Octopus deaths not unusual

The death of octupuses, such as these which washed ashore at Vauxhall, in Dunedin, on Saturday, is common at this time of year. Photo by Craig Baxter.
The death of octupuses, such as these which washed ashore at Vauxhall, in Dunedin, on Saturday, is common at this time of year. Photo by Craig Baxter.
Otago Harbour octopuses are losing their grip as winter sets in, leaving jellied carcasses clumped along the rocky shores of Dunedin.

The mass stranding is not unusual, as octupuses are "terminal spawners" and move to shallow waters when near death, Dr John Jillett said.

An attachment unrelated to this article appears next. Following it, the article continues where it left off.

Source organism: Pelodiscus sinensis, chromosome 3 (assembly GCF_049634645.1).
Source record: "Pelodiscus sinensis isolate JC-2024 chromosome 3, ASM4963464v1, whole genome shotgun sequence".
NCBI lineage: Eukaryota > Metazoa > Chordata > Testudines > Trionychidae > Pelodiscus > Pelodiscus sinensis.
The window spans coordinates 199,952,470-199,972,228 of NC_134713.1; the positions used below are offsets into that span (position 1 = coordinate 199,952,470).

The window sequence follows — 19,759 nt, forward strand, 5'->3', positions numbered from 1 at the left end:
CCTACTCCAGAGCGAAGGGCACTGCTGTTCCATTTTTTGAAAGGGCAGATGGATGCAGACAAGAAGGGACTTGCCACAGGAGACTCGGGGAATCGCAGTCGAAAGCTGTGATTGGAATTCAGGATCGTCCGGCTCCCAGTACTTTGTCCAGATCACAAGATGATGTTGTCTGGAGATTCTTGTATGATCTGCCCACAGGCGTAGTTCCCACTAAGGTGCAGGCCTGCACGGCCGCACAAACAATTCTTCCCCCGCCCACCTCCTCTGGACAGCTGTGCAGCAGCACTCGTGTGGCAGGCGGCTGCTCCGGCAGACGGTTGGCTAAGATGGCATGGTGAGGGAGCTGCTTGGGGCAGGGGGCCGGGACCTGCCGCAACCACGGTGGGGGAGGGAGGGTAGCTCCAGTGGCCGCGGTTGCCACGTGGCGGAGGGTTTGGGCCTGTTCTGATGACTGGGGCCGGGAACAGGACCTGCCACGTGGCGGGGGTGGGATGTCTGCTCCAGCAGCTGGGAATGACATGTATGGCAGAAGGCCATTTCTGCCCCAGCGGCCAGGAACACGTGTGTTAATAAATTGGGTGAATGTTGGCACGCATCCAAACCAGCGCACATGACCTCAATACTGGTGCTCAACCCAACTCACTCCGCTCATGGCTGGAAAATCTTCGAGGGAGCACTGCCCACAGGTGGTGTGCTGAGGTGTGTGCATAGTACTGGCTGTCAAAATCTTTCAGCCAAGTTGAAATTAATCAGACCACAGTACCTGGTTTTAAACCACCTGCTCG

They live no more than two years, reproduce once and then die.

"Their dying off is quite normal, particularly in late autumn and early winter.

"They seem to be susceptible to frosts, but whether that is coincidental to them dying this time of year, I don't know," Dr Jillett, formerly of the University of Otago marine science department, said.

He said octopuses moved into shallow water near the end of their lives and often died on the shore.

Dr Jillett noticed four or five octopus carcasses at Macandrew Bay about a week ago.

Octopuses were increasingly being caught for food at the late stage of their lives, especially around Andersons Bay Inlet.

"That's why you don't see as many on the shore as you used to," he said.

Dr Jillett said the octopuses did not pose any danger to people or other animals.

- rosie.manins@odt.co.nz

 

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